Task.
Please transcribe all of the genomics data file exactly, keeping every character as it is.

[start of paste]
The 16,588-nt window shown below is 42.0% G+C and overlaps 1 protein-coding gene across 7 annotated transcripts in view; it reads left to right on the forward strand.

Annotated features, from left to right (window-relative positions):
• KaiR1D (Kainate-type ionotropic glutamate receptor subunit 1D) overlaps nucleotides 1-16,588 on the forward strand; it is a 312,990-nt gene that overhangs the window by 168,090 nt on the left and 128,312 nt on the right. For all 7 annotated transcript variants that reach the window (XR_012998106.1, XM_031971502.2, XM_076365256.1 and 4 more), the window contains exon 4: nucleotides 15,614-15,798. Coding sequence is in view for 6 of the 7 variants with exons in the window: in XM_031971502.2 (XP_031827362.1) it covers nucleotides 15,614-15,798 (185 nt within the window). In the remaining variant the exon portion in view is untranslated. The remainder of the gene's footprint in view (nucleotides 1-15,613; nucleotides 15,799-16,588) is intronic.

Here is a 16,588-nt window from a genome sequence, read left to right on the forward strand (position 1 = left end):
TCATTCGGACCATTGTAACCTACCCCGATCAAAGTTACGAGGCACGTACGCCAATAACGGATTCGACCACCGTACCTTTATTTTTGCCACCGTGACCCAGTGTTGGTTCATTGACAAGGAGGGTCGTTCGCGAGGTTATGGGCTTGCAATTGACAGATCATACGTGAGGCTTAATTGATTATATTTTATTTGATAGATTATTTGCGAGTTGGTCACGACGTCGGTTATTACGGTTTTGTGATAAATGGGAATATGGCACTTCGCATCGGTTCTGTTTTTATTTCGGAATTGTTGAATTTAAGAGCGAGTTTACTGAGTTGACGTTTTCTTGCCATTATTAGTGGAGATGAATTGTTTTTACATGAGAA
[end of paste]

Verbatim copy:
The 16,588-nt window shown below is 42.0% G+C and overlaps 1 protein-coding gene across 7 annotated transcripts in view; it reads left to right on the forward strand.

Annotated features, from left to right (window-relative positions):
• KaiR1D (Kainate-type ionotropic glutamate receptor subunit 1D) overlaps nucleotides 1-16,588 on the forward strand; it is a 312,990-nt gene that overhangs the window by 168,090 nt on the left and 128,312 nt on the right. For all 7 annotated transcript variants that reach the window (XR_012998106.1, XM_031971502.2, XM_076365256.1 and 4 more), the window contains exon 4: nucleotides 15,614-15,798. Coding sequence is in view for 6 of the 7 variants with exons in the window: in XM_031971502.2 (XP_031827362.1) it covers nucleotides 15,614-15,798 (185 nt within the window). In the remaining variant the exon portion in view is untranslated. The remainder of the gene's footprint in view (nucleotides 1-15,613; nucleotides 15,799-16,588) is intronic.

Here is a 16,588-nt window from a genome sequence, read left to right on the forward strand (position 1 = left end):
TCATTCGGACCATTGTAACCTACCCCGATCAAAGTTACGAGGCACGTACGCCAATAACGGATTCGACCACCGTACCTTTATTTTTGCCACCGTGACCCAGTGTTGGTTCATTGACAAGGAGGGTCGTTCGCGAGGTTATGGGCTTGCAATTGACAGATCATACGTGAGGCTTAATTGATTATATTTTATTTGATAGATTATTTGCGAGTTGGTCACGACGTCGGTTATTACGGTTTTGTGATAAATGGGAATATGGCACTTCGCATCGGTTCTGTTTTTATTTCGGAATTGTTGAATTTAAGAGCGAGTTTACTGAGTTGACGTTTTCTTGCCATTATTAGTGGAGATGAATTGTTTTTACATGAGAA